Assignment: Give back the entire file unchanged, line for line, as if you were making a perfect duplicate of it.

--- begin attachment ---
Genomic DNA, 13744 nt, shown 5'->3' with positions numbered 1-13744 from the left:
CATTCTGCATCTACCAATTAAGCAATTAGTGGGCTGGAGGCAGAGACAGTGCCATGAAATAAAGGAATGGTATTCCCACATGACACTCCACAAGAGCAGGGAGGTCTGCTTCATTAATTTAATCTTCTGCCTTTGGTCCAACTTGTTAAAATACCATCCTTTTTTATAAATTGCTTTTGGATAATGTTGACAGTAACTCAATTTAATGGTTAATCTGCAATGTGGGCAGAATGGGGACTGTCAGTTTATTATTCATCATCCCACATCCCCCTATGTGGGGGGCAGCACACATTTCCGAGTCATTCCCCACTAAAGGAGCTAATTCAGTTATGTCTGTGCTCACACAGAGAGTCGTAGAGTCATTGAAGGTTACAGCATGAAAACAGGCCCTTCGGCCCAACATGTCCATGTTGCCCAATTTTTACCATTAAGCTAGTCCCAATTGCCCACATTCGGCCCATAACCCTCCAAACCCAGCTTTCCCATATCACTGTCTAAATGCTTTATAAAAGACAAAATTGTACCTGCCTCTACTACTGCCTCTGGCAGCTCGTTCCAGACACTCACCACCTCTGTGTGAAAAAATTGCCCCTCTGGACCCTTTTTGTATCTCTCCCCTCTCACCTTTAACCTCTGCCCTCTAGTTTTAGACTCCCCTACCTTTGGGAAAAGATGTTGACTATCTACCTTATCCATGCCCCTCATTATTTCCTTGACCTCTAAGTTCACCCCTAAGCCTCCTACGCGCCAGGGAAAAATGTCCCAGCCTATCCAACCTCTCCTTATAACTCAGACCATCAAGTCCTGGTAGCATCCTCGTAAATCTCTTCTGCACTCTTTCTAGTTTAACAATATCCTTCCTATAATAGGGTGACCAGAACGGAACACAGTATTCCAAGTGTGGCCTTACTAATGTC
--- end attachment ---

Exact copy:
Genomic DNA, 13744 nt, shown 5'->3' with positions numbered 1-13744 from the left:
CATTCTGCATCTACCAATTAAGCAATTAGTGGGCTGGAGGCAGAGACAGTGCCATGAAATAAAGGAATGGTATTCCCACATGACACTCCACAAGAGCAGGGAGGTCTGCTTCATTAATTTAATCTTCTGCCTTTGGTCCAACTTGTTAAAATACCATCCTTTTTTATAAATTGCTTTTGGATAATGTTGACAGTAACTCAATTTAATGGTTAATCTGCAATGTGGGCAGAATGGGGACTGTCAGTTTATTATTCATCATCCCACATCCCCCTATGTGGGGGGCAGCACACATTTCCGAGTCATTCCCCACTAAAGGAGCTAATTCAGTTATGTCTGTGCTCACACAGAGAGTCGTAGAGTCATTGAAGGTTACAGCATGAAAACAGGCCCTTCGGCCCAACATGTCCATGTTGCCCAATTTTTACCATTAAGCTAGTCCCAATTGCCCACATTCGGCCCATAACCCTCCAAACCCAGCTTTCCCATATCACTGTCTAAATGCTTTATAAAAGACAAAATTGTACCTGCCTCTACTACTGCCTCTGGCAGCTCGTTCCAGACACTCACCACCTCTGTGTGAAAAAATTGCCCCTCTGGACCCTTTTTGTATCTCTCCCCTCTCACCTTTAACCTCTGCCCTCTAGTTTTAGACTCCCCTACCTTTGGGAAAAGATGTTGACTATCTACCTTATCCATGCCCCTCATTATTTCCTTGACCTCTAAGTTCACCCCTAAGCCTCCTACGCGCCAGGGAAAAATGTCCCAGCCTATCCAACCTCTCCTTATAACTCAGACCATCAAGTCCTGGTAGCATCCTCGTAAATCTCTTCTGCACTCTTTCTAGTTTAACAATATCCTTCCTATAATAGGGTGACCAGAACGGAACACAGTATTCCAAGTGTGGCCTTACTAATGTC